Scotland does run a budget deficit within the UK but there are always arguments about how much North Sea Oil revenues affect this and how they should be apportioned - that said as an independent nation I am not sure how much longer Scotland should be relying on revenues from fossil fuel deposits to balance its books.
I don’t know where they establish the Scottish territory in the sea and the English as I think it’s biased towards England, but Scotland has a large discovery off the Shetland this year in the Lancaster field I believe.
The EU fossil fuel conference was a bug bear to me as Germany paying 6 billion on a new pipeline from Russia to Europe and yet we are suppost to be cutting back and saving the planet. google it, Nord stream 2.
Scotland also has huge renewables potential, of course.
The other approach is to look at similar countries. An independent Scotland would not be a particularly small country by European standards - indeed it would be about halfway up the country-size-by-population-table, alongside such obviously viable countries as Finland, Norway and Ireland - which are also among the richest countries in Europe (richer than the UK).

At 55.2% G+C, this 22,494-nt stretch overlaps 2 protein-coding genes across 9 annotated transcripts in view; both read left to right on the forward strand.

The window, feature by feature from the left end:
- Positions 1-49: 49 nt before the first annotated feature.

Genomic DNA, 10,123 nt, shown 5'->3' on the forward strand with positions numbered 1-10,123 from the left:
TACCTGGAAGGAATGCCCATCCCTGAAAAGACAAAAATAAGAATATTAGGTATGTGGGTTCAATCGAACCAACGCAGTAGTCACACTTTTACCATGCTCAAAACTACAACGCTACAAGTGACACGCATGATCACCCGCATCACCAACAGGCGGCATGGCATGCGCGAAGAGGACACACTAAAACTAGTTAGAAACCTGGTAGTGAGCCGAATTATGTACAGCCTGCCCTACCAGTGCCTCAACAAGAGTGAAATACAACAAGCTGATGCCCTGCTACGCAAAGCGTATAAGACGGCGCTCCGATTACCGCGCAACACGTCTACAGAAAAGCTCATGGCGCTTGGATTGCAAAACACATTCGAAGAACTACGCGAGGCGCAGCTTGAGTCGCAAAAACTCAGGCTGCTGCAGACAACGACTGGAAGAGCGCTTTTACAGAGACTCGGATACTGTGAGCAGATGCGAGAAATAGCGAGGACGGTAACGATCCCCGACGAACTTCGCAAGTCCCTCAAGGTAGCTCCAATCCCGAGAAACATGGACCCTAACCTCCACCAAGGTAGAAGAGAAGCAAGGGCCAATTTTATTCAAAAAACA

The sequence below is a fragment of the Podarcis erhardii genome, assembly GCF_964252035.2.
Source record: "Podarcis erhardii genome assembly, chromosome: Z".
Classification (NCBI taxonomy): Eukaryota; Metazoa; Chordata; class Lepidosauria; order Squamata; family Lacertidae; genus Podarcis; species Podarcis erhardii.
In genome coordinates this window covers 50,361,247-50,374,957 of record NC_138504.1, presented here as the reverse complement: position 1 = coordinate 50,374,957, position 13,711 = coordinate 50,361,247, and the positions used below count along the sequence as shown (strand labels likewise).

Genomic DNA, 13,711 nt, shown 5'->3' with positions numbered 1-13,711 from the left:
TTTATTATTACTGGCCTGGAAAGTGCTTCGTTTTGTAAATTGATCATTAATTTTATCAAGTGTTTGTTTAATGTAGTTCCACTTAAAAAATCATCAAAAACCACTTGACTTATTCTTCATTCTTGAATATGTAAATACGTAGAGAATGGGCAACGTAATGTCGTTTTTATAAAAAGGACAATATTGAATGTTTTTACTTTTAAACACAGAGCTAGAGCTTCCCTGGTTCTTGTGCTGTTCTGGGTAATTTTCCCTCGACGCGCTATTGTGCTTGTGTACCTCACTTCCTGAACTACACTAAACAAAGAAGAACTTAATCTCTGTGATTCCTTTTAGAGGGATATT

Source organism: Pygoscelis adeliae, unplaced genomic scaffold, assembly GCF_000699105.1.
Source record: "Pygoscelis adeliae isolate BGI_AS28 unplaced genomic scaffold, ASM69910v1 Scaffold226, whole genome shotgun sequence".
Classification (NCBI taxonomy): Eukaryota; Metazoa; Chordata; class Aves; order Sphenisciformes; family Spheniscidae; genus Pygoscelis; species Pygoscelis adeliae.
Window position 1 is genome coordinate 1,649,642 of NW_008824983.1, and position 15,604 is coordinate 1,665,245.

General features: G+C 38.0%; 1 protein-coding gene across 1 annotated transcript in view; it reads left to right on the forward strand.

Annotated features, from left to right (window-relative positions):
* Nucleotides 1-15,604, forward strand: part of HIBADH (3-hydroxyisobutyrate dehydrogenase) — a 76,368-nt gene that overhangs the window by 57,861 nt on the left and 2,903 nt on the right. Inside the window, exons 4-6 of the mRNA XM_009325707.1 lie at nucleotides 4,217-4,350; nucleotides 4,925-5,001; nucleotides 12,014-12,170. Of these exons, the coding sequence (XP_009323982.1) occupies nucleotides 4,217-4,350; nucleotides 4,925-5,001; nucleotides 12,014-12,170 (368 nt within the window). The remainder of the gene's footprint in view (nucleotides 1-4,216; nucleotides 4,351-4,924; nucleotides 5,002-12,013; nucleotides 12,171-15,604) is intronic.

But Scotland would be taking as big a gamble to secede from the UK as the UK is taking in leaving the EU.
It is not clear it would immediately be able to re-join the EU, it would have to make a fresh application and meet the economic requirements. The EU might well make the argument that it should prove it can run its economy satisfactorily first.
It is quite different from the Irish situation
Turbulent times ahead, I suspect, which ever route the Scots take.
Most of the independence-leaning Scots I know seem to be prepared to accept that things will quite likely not be rosy initially, but still better than being shackled by Westminster - pretty much in same the way that Englanders voted for Brexit. If Englanders feel hard done by being in the EU and being underconsidered within the Union (as that is indeed the thinking of some), then surely they can not reasonably expect Scotland just to sit there and not share the same aspirations to be considered as an equal, rather than the forced maintenance of the beggar ?